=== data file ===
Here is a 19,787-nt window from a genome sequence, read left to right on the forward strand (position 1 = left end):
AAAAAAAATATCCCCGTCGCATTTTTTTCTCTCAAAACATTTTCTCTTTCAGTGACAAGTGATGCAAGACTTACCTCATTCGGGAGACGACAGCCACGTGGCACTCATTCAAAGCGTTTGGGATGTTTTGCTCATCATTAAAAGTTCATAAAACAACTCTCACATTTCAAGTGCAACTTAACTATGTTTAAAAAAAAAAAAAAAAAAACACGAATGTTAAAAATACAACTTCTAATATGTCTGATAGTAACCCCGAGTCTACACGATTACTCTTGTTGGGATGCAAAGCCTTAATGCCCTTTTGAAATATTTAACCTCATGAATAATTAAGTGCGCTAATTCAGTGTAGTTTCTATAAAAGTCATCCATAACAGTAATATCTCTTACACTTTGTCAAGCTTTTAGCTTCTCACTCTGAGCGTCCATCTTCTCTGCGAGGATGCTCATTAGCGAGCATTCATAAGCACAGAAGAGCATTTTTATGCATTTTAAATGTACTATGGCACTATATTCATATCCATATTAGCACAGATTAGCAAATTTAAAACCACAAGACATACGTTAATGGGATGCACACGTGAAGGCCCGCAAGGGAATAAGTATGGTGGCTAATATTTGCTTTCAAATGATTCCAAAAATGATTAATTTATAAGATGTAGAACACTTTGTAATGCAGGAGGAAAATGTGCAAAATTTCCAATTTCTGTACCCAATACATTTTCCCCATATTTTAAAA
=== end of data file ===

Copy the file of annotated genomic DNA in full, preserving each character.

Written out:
Here is a 19,787-nt window from a genome sequence, read left to right on the forward strand (position 1 = left end):
AAAAAAAATATCCCCGTCGCATTTTTTTCTCTCAAAACATTTTCTCTTTCAGTGACAAGTGATGCAAGACTTACCTCATTCGGGAGACGACAGCCACGTGGCACTCATTCAAAGCGTTTGGGATGTTTTGCTCATCATTAAAAGTTCATAAAACAACTCTCACATTTCAAGTGCAACTTAACTATGTTTAAAAAAAAAAAAAAAAAAACACGAATGTTAAAAATACAACTTCTAATATGTCTGATAGTAACCCCGAGTCTACACGATTACTCTTGTTGGGATGCAAAGCCTTAATGCCCTTTTGAAATATTTAACCTCATGAATAATTAAGTGCGCTAATTCAGTGTAGTTTCTATAAAAGTCATCCATAACAGTAATATCTCTTACACTTTGTCAAGCTTTTAGCTTCTCACTCTGAGCGTCCATCTTCTCTGCGAGGATGCTCATTAGCGAGCATTCATAAGCACAGAAGAGCATTTTTATGCATTTTAAATGTACTATGGCACTATATTCATATCCATATTAGCACAGATTAGCAAATTTAAAACCACAAGACATACGTTAATGGGATGCACACGTGAAGGCCCGCAAGGGAATAAGTATGGTGGCTAATATTTGCTTTCAAATGATTCCAAAAATGATTAATTTATAAGATGTAGAACACTTTGTAATGCAGGAGGAAAATGTGCAAAATTTCCAATTTCTGTACCCAATACATTTTCCCCATATTTTAAAA